Gun Rights vs. Employer’s Property Rights

The debate over gun rights often pits the individual’s right to bear arms and the rights of private property owners, such as employers, to prohibit firearms on their premises.

The Second Amendment is one of the most widely disputed provisions of the Bill of Rights. Two opposing interpretations dominate the debate: one that the amendment is intended to protect an individual’s right to bear arms, and the other that its purpose is to protect the states’ rights to maintain militias.

Forty-one states have “right to carry” laws, which allow individuals to carry weapons. Of these, 38 require individuals to apply for a permit; two have discretionary-issue carry permit systems. Vermont allows individuals to carry a weapon without permit, while Alaska, Arizona and Wyoming have a system whereby they will issue permits for permit reciprocity with other states. Currently, only the District of Columbia bans private individuals from carrying a concealed weapon.

What about Private Workplaces?
In most states, concealed weapons laws contain provisions that allow employers to prohibit possession of concealed weapons on their premises, and/or that prohibit carrying concealed weapons at certain “safety sensitive” sites, such as banks or schools.

Gun right advocates say that employer weapons bans violate their Second Amendment right to bear arms. At least 12 states, including Alaska, Arizona, Florida, Georgia, Kansas, Indiana, Louisiana, Kentucky, Minnesota, Mississippi , Oklahoma and Virginia, have laws that either expressly allow individuals with carry permits to keep weapons in their locked cars, or expressly prohibit employers from banning employees from keeping weapons in their locked cars while in the employer’s parking lots. (Most of these laws do restrict the right to bring firearms into certain safety-sensitive areas, such as prisons, schools, etc.)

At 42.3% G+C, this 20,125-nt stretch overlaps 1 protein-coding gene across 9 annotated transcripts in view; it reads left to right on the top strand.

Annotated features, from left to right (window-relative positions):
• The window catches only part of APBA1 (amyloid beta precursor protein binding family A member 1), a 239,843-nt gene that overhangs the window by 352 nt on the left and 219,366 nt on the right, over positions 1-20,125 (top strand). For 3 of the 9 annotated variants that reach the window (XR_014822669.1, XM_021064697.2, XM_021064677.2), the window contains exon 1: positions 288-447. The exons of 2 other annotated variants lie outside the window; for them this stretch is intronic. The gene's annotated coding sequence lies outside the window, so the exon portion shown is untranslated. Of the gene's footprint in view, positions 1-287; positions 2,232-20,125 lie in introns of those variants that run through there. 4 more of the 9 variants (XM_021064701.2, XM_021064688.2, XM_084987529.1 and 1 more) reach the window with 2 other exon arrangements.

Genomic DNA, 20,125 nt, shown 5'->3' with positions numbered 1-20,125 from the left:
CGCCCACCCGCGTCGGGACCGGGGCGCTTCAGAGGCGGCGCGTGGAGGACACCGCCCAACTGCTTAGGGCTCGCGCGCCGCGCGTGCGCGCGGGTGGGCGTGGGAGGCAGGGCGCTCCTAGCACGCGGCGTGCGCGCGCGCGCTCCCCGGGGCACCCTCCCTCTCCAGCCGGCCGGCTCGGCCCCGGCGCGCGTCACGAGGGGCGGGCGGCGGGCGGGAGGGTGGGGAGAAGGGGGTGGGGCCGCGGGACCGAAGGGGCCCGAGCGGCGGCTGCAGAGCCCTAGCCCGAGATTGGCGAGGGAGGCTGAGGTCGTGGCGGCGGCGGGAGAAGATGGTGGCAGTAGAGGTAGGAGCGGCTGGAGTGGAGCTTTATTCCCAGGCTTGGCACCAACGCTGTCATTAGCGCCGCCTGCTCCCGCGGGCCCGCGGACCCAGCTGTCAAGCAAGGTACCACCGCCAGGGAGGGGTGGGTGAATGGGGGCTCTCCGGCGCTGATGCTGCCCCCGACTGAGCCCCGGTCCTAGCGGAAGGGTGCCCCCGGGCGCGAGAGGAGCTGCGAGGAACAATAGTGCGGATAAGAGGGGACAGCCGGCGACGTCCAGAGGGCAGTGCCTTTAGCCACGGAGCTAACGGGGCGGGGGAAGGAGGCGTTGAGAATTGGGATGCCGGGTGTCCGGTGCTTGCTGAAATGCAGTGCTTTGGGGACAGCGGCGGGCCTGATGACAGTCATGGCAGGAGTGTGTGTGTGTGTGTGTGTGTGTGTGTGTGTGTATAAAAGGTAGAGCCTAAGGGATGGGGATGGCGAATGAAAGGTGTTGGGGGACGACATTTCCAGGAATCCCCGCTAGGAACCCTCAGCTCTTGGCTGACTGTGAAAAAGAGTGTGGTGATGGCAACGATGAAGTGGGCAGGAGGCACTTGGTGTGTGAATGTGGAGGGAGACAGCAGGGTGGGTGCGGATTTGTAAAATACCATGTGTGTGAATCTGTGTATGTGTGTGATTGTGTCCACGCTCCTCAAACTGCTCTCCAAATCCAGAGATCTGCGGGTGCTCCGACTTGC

In most instances, employers can still exercise their private property rights and prohibit employees from bringing firearms into their buildings if they post notices conspicuously at all entrances. Many safety experts recommend banning weapons to protect employee safety and limit the employer’s liability for weapons-related injuries and deaths. Before implementing a weapons ban, however, employers should know the concealed weapons laws that apply in their state or municipality. For information, contact an attorney.